The Other N-Word: To Germans, There’s Something Familiar About Donald Trump

The GOP front-runner is making 2016 look like 1933 to some concerned political watchers in Germany.

Republican presidential candidate Donald Trump speaks at the CFE Arena during a campaign stop on the campus of the University of Central Florida on March 5, 2016, in Orlando.
Republican presidential candidate Donald Trump speaks at the CFE Arena during a campaign stop on the campus of the University of Central Florida on March 5, 2016, in Orlando. Joe Raedle/Getty Images

Germans know fascism when they see it.

While Americans can joke about “Soup Nazis” and Hitler mustaches, Germans know firsthand what it means when a failed businessman moves from a fringe candidate to a leader who takes over your democracy and burns everything to hell.

I learned this, repeatedly, while I was in Germany for a weeklong lecture on the 2016 U.S. presidential election hosted by the State Department and German officials. As I hopped from one beautiful, Old World city to another, from Hamburg to Frankfurt to Munich to Berlin, every person I spoke to said that the rise of business mogul-turned-reality-TV star-turned-GOP front-runner Donald Trump reminded them of the early stages of Adolf Hitler’s rise to power.

“How is he so successful?” asked a student reporting for her school paper.

“Doesn’t America know how dangerous he is?” asked an irritated Gen X woman in Hamburg.

As an American—and an African American—I want to believe that this is an exaggeration, that Germany’s past has made its residents paranoid. Yet the longer I was there, the more convinced I became that they may be right. Why does Trump automatically dredge up images of Hitler to your average German? Because while the Nazis and World War II are ancient history to most Americans, those events are living history to Germans. Baby boomers grew up in a country rebuilding after the war. Generation X lived through the Berlin Wall being torn down. Millennials grew up at the end of the Cold War as East and West Germany reunified.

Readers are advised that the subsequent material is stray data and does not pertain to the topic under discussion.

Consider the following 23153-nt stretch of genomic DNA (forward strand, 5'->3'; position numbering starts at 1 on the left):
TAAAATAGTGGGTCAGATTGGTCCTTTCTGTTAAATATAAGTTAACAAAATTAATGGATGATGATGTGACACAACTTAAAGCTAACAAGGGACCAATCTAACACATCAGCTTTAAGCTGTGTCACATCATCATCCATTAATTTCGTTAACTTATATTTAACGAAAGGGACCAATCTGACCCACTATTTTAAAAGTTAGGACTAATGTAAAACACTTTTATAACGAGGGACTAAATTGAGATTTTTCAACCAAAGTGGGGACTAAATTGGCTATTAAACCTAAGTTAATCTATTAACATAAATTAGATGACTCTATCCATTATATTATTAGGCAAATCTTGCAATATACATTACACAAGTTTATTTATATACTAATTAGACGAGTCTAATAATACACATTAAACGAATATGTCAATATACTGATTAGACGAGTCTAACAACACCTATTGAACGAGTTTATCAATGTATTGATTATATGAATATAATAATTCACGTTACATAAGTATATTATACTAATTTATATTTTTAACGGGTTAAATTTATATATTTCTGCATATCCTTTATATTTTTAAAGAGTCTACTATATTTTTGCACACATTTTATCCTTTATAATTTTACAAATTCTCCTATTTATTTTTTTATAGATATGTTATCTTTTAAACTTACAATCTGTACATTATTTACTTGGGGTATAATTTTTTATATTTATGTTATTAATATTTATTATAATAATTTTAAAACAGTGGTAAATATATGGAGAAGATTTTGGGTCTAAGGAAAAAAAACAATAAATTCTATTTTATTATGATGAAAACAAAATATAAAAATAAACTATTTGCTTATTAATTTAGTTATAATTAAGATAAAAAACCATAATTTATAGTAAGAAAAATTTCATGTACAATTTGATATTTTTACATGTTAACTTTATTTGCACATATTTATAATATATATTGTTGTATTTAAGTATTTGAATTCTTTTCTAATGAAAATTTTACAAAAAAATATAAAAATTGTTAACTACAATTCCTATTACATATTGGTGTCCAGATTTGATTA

When your entire country is devastated because a megalomaniac riles up angry white guys, blames foreigners for everything and promises to “make your country great again,” it makes you a little nervous to see that act repeat itself, even if it is in another country.

Germans, like Europeans in general, can draw direct lines from violent, aggressive rhetoric to bombs destroying their homes, millions being displaced and whole nations collapsing. The scars of World War I, World War II, even the war in the Balkans in the ’90s, all still affect Germans and other Europeans. Pieces of the Berlin Wall are still for sale in souvenir shops.

But in America, aggressive language like the “axis of evil” and “You’re either with us or against us” means that someone else is getting bombed, not us. Americans don’t have direct experience with just how much the wrong leader can irrevocably screw up the country and make you a cautionary tale in history books. Germans are so afraid of violent language taking them back to their Nazi past that they’ve taken extreme measures to stop it.

“The Germans don’t even have a word for race,” said Michael, a black American and Howard University graduate who works for the State Department. He met me for dinner after one of my talks in Hamburg to give me the breakdown of what it’s like to be black in Germany.

“The word is so close to Hitler’s old ‘master race’ that they just eliminated it from vocabulary,” he said. “You can’t find it in books or in government documents.”

He then leaned over the table and whispered, “The census doesn’t even take records of different races in Germany, only nationalities; they’re still so afraid of a return to those days.”